As an author, letting your manuscript out into the world can be a tender moment. You’ve spent months, even years, honing it to perfection, reading and rereading it to make sure each sentence is crafted to your liking. It’s not unusual to become attached, but there comes a time when you just have to move forward already—after all, isn’t that why you’ve spent so much time with it in the first place? However, while editing may seem like the next logical step, it never hurts to give it one last critique before finding an editor. You want your manuscript to be the best it can be before it even reaches your editor’s desk. So before you submit, take one last chance to evaluate your manuscript for the following:
Have You Checked Your Word Count?
This one can be deceptively simple. You want to be sure you’re submitting a reasonably sized manuscript for the kind of book you want to write. The minimum length for any novel is at least 50,000 words, so that’s a good place to start. Different genres will have different recommendations, though, so be sure to do your research. The closer your word count is to your genre’s criteria, the more time your editor can spend revising what is in your manuscript, rather than what shouldn’t be or needs to be.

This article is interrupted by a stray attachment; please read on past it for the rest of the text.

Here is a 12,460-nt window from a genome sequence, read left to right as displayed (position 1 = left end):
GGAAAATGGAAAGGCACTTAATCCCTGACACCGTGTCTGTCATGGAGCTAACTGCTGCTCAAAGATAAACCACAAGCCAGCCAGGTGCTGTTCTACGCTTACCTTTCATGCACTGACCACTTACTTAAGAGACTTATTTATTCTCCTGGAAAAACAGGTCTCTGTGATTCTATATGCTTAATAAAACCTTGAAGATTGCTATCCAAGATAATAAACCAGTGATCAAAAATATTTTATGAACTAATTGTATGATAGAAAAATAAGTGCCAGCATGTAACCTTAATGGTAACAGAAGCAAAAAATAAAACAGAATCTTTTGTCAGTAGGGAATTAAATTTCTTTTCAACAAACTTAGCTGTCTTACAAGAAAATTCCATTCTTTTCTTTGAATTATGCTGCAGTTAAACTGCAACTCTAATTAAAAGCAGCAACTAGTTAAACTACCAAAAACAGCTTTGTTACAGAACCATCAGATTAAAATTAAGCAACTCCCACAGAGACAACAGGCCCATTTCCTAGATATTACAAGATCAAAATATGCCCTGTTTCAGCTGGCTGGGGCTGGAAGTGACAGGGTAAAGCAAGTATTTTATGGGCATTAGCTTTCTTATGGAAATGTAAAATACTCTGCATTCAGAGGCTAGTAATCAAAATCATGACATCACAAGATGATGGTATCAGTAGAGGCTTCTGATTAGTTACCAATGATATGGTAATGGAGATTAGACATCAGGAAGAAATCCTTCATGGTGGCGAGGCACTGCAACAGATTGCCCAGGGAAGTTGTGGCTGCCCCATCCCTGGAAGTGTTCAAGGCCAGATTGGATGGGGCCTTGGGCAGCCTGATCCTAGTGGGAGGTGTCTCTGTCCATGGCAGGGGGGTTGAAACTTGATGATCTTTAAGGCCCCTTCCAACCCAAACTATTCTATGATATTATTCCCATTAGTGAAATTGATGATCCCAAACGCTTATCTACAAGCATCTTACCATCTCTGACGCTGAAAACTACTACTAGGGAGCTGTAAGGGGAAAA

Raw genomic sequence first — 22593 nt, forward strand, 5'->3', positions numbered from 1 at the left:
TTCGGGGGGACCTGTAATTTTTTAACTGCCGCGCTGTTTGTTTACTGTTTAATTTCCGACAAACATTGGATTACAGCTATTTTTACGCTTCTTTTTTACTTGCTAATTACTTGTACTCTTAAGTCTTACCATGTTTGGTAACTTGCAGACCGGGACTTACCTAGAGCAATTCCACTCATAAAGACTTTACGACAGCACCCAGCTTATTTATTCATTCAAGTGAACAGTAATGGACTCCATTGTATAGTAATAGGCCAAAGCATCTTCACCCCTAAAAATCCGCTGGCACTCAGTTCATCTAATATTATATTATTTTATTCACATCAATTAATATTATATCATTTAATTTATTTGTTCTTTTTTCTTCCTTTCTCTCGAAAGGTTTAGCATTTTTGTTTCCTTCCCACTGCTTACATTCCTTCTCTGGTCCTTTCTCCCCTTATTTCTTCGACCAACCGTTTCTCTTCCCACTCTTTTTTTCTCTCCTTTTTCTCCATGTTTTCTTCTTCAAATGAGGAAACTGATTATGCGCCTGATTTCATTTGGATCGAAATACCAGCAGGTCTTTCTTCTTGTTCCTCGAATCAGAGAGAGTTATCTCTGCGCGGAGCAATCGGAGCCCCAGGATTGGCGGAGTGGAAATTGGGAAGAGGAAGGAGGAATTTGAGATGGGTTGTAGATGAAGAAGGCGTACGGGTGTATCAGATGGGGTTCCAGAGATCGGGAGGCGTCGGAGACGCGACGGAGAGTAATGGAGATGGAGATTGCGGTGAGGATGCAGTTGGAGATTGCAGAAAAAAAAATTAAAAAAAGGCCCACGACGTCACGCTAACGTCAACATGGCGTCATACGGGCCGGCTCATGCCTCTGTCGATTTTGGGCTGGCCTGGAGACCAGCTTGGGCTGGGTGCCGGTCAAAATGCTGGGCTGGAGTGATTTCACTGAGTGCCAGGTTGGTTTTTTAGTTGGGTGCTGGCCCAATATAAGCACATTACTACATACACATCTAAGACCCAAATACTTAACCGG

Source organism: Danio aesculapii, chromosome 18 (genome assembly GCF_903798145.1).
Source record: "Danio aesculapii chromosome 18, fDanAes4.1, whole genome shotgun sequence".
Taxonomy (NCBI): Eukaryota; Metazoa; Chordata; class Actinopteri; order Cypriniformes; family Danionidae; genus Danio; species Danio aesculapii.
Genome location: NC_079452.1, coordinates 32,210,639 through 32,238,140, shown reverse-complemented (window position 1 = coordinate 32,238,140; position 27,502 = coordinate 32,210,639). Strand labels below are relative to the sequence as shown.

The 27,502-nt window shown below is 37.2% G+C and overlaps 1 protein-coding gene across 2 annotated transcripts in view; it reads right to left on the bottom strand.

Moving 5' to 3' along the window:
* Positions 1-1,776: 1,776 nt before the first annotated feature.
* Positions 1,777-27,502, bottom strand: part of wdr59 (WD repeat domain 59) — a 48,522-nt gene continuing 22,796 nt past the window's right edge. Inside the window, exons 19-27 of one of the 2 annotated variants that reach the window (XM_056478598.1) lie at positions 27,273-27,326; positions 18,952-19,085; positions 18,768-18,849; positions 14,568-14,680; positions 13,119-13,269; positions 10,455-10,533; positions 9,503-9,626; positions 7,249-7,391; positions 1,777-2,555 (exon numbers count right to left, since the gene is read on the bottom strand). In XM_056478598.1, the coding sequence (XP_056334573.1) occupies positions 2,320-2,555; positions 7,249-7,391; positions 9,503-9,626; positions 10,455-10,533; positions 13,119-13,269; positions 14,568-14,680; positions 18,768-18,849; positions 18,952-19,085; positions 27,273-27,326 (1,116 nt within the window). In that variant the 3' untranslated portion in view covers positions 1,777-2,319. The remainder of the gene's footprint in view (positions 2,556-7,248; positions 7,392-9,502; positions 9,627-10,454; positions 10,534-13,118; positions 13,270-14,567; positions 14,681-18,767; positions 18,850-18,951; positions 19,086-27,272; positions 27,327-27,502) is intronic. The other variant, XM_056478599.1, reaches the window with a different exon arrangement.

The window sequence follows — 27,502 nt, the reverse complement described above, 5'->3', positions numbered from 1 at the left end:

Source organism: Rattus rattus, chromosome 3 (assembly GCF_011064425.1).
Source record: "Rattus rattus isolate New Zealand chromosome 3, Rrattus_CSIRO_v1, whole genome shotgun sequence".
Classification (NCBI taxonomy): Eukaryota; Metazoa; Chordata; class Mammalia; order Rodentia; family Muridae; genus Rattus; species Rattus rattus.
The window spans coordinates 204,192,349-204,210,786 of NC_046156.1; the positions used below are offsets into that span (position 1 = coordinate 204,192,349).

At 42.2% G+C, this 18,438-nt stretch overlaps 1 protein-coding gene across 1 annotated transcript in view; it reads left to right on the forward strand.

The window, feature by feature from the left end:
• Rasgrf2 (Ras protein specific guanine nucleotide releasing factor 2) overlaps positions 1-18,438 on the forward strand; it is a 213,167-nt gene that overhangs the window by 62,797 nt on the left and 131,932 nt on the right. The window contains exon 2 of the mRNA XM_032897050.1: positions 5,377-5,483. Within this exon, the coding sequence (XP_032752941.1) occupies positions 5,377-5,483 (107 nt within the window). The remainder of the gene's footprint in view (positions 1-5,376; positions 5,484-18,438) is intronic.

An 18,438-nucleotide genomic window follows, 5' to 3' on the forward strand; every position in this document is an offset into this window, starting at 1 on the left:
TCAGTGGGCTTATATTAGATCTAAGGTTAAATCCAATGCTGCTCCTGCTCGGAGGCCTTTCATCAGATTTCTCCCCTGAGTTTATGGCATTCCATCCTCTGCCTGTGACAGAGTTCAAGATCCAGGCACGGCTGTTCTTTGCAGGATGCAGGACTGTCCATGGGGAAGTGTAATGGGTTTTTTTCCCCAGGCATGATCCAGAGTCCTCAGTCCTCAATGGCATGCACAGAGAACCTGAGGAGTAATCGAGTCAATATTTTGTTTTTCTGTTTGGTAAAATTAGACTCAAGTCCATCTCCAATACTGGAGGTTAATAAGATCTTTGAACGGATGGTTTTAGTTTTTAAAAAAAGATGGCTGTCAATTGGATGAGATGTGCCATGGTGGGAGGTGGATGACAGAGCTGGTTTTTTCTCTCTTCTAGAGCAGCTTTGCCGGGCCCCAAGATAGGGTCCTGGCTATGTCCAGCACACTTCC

Have You Written Multiple Drafts?
While there’s no magic number for how many drafts you need, all authors can agree you need more than one. Each draft is a chance for you to sharpen your manuscript and trim the excess, and the one you submit should reflect your best and most current revisions. Does it flow well from one section to the next? Are there any areas you trip over or struggle with? Do what works best for you, but be sure you’ve addressed any weak spots. If you’re still not confident about your manuscript, try reading it aloud. This can give you a fresh perspective!
Have You Pursued Outside Feedback?
What do other people think of your manuscript? Is it fun to read? Is your voice engaging? Do you put something in a way they’ve never thought of before? These are all vital questions to have answered before you submit your manuscript. And while an editor can certainly provide this kind of feedback, it’s best to get your answers while you can still make major revisions. There are multiple sources where you can find constructive and unbiased feedback: a trusted friend, a local writer’s group, online readers, and more.
If you can answer yes to the above questions, then you’re ready! There’s still a long road ahead of you, but with these steps, you’re well on your way to publishing a book you’ll be proud of for years to come.